Cameron Huddleston: 7 Ways to Save on Home Decor

The Kosher Gourmet by Steve Petusevsky Exploring ingredients as edible-stuffed containers (TWO RECIPES + TIPS & TECHINQUES)

Jewish World Review Feb. 28, 2011 / 24 Adar I, 5771

Obama looks to Europe to take principal role in Libyan crisis

By Paul Richter and David S. Cloud

Is President being cautious or sending signals of unpreparedness?

http://www.JewishWorldReview.com | (MCT) Despite growing calls in the U.S. for action, the Obama administration is carefully limiting the American role in the unfolding international effort to halt the killing of Libyan demonstrators by dictator Moammar Gadhafi's regime.

U.S. officials have been pushing European countries to take the lead in world powers' response to Gadhafi, arguing that the Europeans have closer ties and more leverage. U.S. officials also want to limit military involvement in what could be a protracted civil war, coming at a time when U.S. forces are overstretched in Iraq and Afghanistan.

"This is predominately a European problem, in the sense that they are the ones who have the most at stake," said a senior U.S. official who spoke on condition of anonymity due to the sensitive diplomacy.

U.S. officials have been working for days with European officials, including at the United Nations Security Council, to prepare multilateral and unilateral sanctions against the regime. These include freezes on the leadership's financial assets, an arms embargo and travel restrictions, as well as possible recommendations for war crimes charges in the International Criminal Court.

The White House on Friday announced plans to impose unspecified U.S. sanctions on Gadhafi, and for the first time singled out Gadhafi personally for criticism.

Gadhafi "is overseeing the brutal treatment of his people … and his legitimacy has been reduced to zero in the eyes of his people," said Jay Carney, the White House press secretary.

U.S. officials had avoided comments about Gadhafi while hundreds of American diplomats and other citizens were in Libya. But Washington sharpened its language Friday after about 300 diplomats and other Americans left the country on a ferry, and the State Department temporarily closed down the embassy.

Edward S. Walker Jr., a former top U.S. diplomat for the Middle East, said the administration had to be cautious since Gadhafi's security forces had sacked and burned the U.S. embassy in Tripoli in 1979, at the time of the Iranian revolution. U.S. citizens "escaped by the skin of their teeth," he recalled.


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While the U.S. normalized relations with Libya in 2008, it could not afford to risk a hostage situation, Walker said.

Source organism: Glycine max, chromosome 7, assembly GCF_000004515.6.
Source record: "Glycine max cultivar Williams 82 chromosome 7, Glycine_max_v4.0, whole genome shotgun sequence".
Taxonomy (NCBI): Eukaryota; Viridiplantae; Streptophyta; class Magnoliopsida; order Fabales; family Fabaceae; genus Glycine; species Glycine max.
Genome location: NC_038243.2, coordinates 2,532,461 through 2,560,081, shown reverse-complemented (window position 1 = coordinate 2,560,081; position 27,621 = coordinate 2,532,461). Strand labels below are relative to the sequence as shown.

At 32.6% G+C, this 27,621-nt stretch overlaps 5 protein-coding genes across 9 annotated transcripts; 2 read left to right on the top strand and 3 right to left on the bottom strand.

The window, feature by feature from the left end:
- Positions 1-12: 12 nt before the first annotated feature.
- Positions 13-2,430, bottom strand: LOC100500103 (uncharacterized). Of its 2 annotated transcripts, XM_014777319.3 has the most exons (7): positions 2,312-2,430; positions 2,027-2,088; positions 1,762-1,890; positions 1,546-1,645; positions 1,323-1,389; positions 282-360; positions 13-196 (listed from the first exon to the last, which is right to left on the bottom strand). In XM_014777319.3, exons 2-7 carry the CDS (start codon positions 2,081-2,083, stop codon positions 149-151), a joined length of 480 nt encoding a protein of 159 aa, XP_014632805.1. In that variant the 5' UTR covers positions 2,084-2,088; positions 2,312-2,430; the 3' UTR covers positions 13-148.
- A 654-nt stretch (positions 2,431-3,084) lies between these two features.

Reports of the deaths of hundreds of Libyan protesters have brought increasing calls for U.S. intervention. A group of 41 former U.S. officials, human rights activists and others sent a letter to President Barack Obama on Friday warning that "we may be on the threshold of a moral and humanitarian catastrophe," and urged the U.S. and allies to lay plans for a variety of steps, including a halt to Libyan oil imports and establishment of a no-fly zone in Libya.

Omar Khattaly, a Libyan-American and spokesman for the Libyan Working Group, said he understood the desire to have Europeans take the principal role, but believed the U.S. also should make a major effort.

"In this situation, you need help from the superpower," he said.

The U.S. sanctions will take months to produce results and are not likely to affect the bloody clashes between Gadhafi's forces and the demonstrators, most experts say.

The U.S. military's minimal role in the crisis has become noticeable in recent days as several European allies — Great Britain, France and Italy — sent their armed forces to evacuate citizens from Libya. Pentagon officials said they were not asked by the State Department to help in the evacuation of U.S. citizens.

The proximity of Libya to southern Europe is raising the fears of the Italian, French and other governments that the brutal violence will create a humanitarian crisis, with thousands of refugees making their way across the Mediterranean, U.S. officials said.

NATO Secretary-General Anders Fogh Rasmussen said Friday after convening an emergency meeting on Libya that the priority should be on evacuation and on humanitarian assistance. He played down the possibility of a no-fly zone, calling it a "far-reaching approach" that could only be undertaken with U.N. approval.

Any U.S. military response to the crisis is likely to be as part of a larger NATO force and even then the U.S. is likely to play a supporting role, the senior U.S. official said.

In one visible sign that the Pentagon is not planning a major role in Libya in the near future, the only U.S. aircraft carrier in the region, the USS Enterprise, left the Mediterranean earlier this month and is now in the Indian Ocean.

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© 2011, Tribune Co. Distributed by McClatchy-Tribune Information Services.